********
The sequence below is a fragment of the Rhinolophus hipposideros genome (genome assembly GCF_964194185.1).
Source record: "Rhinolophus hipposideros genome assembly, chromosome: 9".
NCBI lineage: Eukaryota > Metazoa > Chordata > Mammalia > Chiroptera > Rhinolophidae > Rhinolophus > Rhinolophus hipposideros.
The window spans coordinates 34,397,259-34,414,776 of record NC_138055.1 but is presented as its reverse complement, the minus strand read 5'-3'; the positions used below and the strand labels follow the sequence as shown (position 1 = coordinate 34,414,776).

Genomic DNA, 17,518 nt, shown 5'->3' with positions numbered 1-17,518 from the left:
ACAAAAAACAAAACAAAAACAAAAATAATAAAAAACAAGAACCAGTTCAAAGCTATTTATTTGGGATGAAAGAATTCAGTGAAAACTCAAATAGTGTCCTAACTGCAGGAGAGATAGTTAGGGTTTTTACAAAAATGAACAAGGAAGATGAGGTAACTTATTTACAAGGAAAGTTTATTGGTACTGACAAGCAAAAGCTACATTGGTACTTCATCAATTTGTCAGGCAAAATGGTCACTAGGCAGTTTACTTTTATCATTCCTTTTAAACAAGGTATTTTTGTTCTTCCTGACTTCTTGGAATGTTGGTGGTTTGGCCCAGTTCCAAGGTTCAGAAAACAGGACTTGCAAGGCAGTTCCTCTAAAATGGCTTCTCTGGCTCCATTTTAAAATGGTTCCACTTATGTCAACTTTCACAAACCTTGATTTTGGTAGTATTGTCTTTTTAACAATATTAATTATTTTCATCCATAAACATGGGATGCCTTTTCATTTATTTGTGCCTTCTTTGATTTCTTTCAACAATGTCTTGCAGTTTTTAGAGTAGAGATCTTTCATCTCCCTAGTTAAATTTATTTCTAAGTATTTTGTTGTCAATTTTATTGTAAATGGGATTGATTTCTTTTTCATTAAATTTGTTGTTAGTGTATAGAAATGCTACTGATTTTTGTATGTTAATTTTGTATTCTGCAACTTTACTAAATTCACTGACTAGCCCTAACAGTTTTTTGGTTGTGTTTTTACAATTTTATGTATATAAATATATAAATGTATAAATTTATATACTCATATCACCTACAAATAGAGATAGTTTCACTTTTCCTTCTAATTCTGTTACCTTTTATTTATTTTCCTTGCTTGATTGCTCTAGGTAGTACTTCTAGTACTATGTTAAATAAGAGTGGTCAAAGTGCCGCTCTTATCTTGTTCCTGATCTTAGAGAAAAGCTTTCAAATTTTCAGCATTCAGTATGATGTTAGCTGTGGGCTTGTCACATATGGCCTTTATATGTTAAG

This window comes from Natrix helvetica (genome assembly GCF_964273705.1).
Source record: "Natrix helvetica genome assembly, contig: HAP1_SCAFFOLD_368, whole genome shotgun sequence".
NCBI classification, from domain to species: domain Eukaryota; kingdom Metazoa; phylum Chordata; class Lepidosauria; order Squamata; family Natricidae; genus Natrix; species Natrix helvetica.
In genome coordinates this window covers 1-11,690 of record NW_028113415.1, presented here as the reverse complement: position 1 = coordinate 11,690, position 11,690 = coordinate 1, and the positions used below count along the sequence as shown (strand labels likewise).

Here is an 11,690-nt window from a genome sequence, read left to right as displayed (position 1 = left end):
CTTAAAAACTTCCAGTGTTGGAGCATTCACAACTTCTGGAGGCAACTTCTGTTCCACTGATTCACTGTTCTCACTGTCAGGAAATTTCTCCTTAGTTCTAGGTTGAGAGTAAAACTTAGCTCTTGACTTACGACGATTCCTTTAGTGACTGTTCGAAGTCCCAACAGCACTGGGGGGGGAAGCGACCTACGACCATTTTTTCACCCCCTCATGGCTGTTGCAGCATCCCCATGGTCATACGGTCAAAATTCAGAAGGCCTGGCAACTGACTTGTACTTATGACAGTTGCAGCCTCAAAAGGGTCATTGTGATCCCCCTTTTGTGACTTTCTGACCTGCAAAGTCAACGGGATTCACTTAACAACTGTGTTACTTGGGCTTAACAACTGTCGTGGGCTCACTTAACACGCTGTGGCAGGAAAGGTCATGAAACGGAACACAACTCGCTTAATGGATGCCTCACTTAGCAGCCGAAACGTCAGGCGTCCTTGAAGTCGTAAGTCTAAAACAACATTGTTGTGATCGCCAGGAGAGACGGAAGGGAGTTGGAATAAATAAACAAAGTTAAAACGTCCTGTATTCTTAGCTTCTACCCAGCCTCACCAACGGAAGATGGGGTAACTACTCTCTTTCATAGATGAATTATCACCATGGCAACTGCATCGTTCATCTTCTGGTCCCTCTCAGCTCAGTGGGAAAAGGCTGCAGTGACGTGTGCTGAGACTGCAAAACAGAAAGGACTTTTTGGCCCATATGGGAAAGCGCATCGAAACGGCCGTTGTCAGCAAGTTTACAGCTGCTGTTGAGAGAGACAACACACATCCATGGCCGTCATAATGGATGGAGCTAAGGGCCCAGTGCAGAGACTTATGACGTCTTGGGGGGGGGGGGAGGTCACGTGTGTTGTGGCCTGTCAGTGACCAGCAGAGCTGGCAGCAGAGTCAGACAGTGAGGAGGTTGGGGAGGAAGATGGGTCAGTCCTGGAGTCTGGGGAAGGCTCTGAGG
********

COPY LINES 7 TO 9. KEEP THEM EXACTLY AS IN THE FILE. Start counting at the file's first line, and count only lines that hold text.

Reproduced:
This window comes from Natrix helvetica (genome assembly GCF_964273705.1).
Source record: "Natrix helvetica genome assembly, contig: HAP1_SCAFFOLD_368, whole genome shotgun sequence".
NCBI classification, from domain to species: domain Eukaryota; kingdom Metazoa; phylum Chordata; class Lepidosauria; order Squamata; family Natricidae; genus Natrix; species Natrix helvetica.